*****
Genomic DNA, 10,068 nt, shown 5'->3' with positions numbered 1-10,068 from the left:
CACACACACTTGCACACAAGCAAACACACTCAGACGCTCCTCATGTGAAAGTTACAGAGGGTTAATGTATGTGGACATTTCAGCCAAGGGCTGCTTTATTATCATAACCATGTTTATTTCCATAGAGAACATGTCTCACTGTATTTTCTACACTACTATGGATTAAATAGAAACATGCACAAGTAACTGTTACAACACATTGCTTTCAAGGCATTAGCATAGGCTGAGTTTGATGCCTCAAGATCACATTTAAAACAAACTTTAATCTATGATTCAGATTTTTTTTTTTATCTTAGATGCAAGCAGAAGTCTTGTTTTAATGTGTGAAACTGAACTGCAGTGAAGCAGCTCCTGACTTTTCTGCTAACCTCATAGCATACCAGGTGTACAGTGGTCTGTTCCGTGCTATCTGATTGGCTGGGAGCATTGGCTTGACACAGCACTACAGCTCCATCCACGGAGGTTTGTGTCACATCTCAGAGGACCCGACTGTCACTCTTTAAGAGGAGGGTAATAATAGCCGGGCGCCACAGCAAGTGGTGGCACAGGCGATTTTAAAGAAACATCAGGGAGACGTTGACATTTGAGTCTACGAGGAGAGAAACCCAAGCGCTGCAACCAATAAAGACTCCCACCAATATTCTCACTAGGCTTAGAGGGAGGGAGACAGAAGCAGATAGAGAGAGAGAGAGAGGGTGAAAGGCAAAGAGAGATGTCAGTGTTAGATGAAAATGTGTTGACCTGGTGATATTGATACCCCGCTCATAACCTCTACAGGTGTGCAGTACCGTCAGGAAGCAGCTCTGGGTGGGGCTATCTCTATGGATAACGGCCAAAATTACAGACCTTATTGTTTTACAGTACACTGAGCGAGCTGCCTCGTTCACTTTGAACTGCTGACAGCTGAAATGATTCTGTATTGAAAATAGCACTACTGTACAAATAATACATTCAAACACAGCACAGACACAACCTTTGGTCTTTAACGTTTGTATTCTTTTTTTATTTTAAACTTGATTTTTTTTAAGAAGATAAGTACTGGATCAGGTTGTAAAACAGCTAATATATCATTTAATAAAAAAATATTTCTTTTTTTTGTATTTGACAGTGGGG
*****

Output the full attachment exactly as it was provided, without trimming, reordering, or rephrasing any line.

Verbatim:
Genomic DNA, 10,068 nt, shown 5'->3' with positions numbered 1-10,068 from the left:
CACACACACTTGCACACAAGCAAACACACTCAGACGCTCCTCATGTGAAAGTTACAGAGGGTTAATGTATGTGGACATTTCAGCCAAGGGCTGCTTTATTATCATAACCATGTTTATTTCCATAGAGAACATGTCTCACTGTATTTTCTACACTACTATGGATTAAATAGAAACATGCACAAGTAACTGTTACAACACATTGCTTTCAAGGCATTAGCATAGGCTGAGTTTGATGCCTCAAGATCACATTTAAAACAAACTTTAATCTATGATTCAGATTTTTTTTTTTATCTTAGATGCAAGCAGAAGTCTTGTTTTAATGTGTGAAACTGAACTGCAGTGAAGCAGCTCCTGACTTTTCTGCTAACCTCATAGCATACCAGGTGTACAGTGGTCTGTTCCGTGCTATCTGATTGGCTGGGAGCATTGGCTTGACACAGCACTACAGCTCCATCCACGGAGGTTTGTGTCACATCTCAGAGGACCCGACTGTCACTCTTTAAGAGGAGGGTAATAATAGCCGGGCGCCACAGCAAGTGGTGGCACAGGCGATTTTAAAGAAACATCAGGGAGACGTTGACATTTGAGTCTACGAGGAGAGAAACCCAAGCGCTGCAACCAATAAAGACTCCCACCAATATTCTCACTAGGCTTAGAGGGAGGGAGACAGAAGCAGATAGAGAGAGAGAGAGAGGGTGAAAGGCAAAGAGAGATGTCAGTGTTAGATGAAAATGTGTTGACCTGGTGATATTGATACCCCGCTCATAACCTCTACAGGTGTGCAGTACCGTCAGGAAGCAGCTCTGGGTGGGGCTATCTCTATGGATAACGGCCAAAATTACAGACCTTATTGTTTTACAGTACACTGAGCGAGCTGCCTCGTTCACTTTGAACTGCTGACAGCTGAAATGATTCTGTATTGAAAATAGCACTACTGTACAAATAATACATTCAAACACAGCACAGACACAACCTTTGGTCTTTAACGTTTGTATTCTTTTTTTATTTTAAACTTGATTTTTTTTAAGAAGATAAGTACTGGATCAGGTTGTAAAACAGCTAATATATCATTTAATAAAAAAATATTTCTTTTTTTTGTATTTGACAGTGGGG